I don’t know how you feel about ties in the NFL. I think they’re kind of lame, and also somehow appropriate. If you can’t beat your opponent in 70 minutes of football, you don’t deserve to win. We can’t have ties in the playoffs, so those games have to continue. But if four quarters and an overtime period can’t settle a game, neither team is better. Let them deal with the embarrassment of a tie.

The only thing worse than a tie is how some NFL players still don’t know that they exist. And if you’re that ignorant about your fantasy league’s rules, it will eventually cost you.

When the Steelers and Lions couldn’t decide a winner on Sunday, a tie was a merciful way of letting the fans go home and get on with their lives. But after the game, Najee Harris admitted he didn’t even know the NFL had ties.

Now, you have to wonder how a player in the NFL doesn’t know the rules of the game he’s paid millions to play. Sure, it rarely comes up, but can you imagine a Bill Belichick-coached player being that unprepared? It’s amazing to me that a player doesn’t understand basic rules of the game, whether we like those rules or not.

To be fair, Harris is a rookie. I think he should have known, but he has only a few months’ worth of NFL experience. But what about Donovan McNabb, who admitted in a post-game interview in 2008 that he wasn’t aware the NFL had ties?

Keep in mind that McNabb wasn’t a rookie at the time. He was well into what is arguably a Hall of Fame career. When McNabb made that statement, he had made the Pro Bowl five times, won five division titles, appeared in four conference championship games and a Super Bowl. And he wasn’t aware that a regular-season game ends after the overtime period if there's no winner? Do you think Peyton Manning knew? I bet everyone with the last name “Manning” knows, from Archie to Arch. Donovan McNabb once threw four touchdown passes with a broken ankle. How didn’t he spend a few extra minutes with the rule book?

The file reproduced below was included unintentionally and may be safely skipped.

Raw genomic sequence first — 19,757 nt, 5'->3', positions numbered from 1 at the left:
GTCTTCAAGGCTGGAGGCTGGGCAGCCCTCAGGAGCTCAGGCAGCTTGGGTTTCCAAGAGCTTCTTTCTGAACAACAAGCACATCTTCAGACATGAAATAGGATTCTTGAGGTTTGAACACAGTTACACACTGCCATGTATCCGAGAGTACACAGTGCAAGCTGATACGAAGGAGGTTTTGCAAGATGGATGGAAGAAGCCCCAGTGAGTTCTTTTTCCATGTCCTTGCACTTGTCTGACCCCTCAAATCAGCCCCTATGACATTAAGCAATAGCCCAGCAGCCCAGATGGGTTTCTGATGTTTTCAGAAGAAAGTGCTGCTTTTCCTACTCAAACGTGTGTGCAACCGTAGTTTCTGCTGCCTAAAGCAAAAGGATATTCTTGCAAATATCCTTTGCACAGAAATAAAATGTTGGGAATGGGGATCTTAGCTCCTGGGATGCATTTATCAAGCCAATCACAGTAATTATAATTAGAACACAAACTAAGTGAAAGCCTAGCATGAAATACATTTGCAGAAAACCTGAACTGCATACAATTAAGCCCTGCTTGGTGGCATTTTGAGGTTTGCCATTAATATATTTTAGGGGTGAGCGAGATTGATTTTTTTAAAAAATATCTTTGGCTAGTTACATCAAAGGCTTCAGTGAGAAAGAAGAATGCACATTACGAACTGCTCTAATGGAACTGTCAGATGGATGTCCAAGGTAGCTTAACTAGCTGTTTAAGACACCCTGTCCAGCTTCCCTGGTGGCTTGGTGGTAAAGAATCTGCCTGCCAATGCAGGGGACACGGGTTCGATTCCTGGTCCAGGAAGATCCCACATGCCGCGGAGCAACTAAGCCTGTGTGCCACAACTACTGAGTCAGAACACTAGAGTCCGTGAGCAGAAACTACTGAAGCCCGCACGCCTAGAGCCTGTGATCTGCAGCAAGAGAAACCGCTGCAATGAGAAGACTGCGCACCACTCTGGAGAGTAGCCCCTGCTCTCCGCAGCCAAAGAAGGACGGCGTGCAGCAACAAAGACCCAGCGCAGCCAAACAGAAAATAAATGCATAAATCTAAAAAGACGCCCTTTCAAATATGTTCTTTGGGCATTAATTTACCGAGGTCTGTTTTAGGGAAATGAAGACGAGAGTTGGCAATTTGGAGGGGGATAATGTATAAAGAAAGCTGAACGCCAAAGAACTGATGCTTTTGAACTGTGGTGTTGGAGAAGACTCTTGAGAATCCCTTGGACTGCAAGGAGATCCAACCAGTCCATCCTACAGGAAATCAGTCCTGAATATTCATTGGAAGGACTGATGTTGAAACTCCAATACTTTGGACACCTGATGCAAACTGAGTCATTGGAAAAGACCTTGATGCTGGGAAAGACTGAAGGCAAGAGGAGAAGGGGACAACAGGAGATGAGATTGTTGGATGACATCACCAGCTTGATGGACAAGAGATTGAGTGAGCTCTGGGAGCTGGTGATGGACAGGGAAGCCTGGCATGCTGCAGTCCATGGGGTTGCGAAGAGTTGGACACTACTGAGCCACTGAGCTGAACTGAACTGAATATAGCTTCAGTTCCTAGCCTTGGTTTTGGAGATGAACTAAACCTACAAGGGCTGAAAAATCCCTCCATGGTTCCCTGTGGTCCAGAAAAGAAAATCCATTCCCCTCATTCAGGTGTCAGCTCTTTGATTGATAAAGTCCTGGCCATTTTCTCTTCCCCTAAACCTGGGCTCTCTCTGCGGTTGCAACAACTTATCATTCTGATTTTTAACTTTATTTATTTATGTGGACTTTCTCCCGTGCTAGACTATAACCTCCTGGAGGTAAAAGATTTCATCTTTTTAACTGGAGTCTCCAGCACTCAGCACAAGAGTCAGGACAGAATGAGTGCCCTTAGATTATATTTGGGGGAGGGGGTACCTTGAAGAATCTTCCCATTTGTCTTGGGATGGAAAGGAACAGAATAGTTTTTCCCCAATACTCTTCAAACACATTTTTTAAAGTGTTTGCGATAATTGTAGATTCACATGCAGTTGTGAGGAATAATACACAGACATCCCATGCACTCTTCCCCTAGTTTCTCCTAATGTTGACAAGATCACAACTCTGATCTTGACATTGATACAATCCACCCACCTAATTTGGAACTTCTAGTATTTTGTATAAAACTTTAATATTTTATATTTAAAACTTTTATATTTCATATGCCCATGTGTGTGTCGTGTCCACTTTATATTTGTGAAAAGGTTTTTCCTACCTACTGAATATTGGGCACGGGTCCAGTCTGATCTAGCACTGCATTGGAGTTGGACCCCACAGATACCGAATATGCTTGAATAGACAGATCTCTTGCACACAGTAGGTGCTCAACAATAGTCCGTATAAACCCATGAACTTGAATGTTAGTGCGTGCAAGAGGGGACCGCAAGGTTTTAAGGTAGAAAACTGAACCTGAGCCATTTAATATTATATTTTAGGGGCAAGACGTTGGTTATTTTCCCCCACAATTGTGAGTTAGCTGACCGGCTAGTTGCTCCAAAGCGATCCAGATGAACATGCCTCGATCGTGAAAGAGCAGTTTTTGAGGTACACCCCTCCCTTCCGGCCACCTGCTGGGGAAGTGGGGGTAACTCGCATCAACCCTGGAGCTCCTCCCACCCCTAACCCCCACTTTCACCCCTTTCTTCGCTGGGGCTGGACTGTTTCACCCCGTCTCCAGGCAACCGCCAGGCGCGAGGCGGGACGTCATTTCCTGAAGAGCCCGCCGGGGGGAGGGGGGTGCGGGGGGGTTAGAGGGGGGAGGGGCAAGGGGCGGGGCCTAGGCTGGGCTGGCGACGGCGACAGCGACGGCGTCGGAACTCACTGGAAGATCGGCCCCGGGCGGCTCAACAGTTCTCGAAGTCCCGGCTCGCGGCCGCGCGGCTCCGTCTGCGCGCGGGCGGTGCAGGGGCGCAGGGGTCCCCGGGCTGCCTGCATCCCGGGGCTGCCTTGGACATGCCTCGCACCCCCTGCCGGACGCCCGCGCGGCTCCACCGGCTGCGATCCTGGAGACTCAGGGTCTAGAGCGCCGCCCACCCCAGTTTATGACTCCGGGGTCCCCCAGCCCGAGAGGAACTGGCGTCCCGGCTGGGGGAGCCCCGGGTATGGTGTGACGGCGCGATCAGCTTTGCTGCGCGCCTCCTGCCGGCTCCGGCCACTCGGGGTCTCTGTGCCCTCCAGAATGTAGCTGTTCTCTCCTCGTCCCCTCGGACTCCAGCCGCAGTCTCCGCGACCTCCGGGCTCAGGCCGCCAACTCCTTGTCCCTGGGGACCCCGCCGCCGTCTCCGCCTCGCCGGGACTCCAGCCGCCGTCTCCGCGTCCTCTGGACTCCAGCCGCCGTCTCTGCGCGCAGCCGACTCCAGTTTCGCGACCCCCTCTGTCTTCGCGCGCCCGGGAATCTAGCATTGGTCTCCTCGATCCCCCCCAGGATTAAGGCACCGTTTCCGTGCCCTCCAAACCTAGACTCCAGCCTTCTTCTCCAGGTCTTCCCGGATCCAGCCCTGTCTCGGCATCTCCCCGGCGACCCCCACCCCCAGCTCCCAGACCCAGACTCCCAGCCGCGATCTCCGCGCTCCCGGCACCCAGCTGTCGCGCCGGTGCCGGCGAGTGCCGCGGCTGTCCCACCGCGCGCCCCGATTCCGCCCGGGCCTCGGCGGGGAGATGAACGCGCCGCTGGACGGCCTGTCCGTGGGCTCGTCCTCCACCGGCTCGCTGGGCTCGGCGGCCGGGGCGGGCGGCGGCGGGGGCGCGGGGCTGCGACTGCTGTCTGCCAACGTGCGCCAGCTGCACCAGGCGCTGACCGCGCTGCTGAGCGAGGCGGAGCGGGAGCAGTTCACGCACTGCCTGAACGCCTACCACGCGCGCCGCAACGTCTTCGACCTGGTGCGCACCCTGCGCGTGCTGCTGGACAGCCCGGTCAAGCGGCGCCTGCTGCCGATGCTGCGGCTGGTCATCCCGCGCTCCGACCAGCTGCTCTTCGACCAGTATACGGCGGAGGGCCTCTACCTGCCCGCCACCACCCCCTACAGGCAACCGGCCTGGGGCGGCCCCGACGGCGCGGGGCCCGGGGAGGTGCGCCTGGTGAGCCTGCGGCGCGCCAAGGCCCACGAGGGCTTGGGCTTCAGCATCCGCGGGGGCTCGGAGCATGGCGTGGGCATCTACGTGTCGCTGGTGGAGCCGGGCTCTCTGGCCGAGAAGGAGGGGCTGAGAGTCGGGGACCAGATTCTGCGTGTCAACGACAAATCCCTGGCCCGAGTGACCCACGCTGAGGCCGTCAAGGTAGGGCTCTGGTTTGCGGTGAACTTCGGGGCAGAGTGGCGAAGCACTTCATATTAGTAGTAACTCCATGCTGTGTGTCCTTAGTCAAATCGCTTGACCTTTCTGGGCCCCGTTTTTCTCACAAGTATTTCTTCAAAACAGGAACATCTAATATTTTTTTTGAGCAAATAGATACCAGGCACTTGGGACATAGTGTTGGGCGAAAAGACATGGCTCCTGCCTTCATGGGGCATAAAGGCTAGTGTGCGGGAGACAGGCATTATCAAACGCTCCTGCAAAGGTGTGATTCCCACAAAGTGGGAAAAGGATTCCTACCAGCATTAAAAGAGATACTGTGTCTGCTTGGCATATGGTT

Maybe you think that’s absurd, or maybe you think it’s no big deal. But I know this for sure: If you know just as little about your league’s rules, it’s going to hurt your team.

I’ve played in leagues where teams cut injured stars who will come back at some point, completely ignoring the IR spots. I once played in a league where you could make waiver moves at any time, even during games (imagine the mad scramble for AJ Dillon), and some teams still made their moves every Tuesday, like clockwork. I’ve also been in drafts where someone would complain that the website was broken because it wasn’t showing them available running backs, only to be told (to their surprise) that each position has a maximum number you’re allowed to roster.

Have you ever been in a draft where some genius yells out “This is a PPR league, right?” If so, you know what I’m talking about.

There is no excuse to not understand how your league works. But if you don’t know by week 10, does it really matter? Absolutely. You need to know exactly how your league handles tie-breakers for playoff spots. Even if you’re pretty sure you know, it’s worth your time to check. Don’t assume head-to-head results play a role in breaking a tie. It might be total points and that’s it. You also need to know how your league handled the extra week in the regular season. Is the playoff schedule different this year? I’m sure you know, but if you’re not 100 percent positive, verify it now.

NFL players play in just one league. You might play in a dozen. It’s conceivable that you’re not familiar with the nuances of every league in which you’re a playoff contender. As we head toward the home stretch of games to see who makes the post-season, I encourage you to get the rules straight for every league, right now. You don’t want to get caught unaware at a critical moment, like a post-game interview focusing on your career of choice, for instance. Good luck this week.

Do you know all the rules in all your leagues? Have you ever been caught not knowing an important rule? Do you care if NFL players don’t know how overtime works? Share your thoughts below.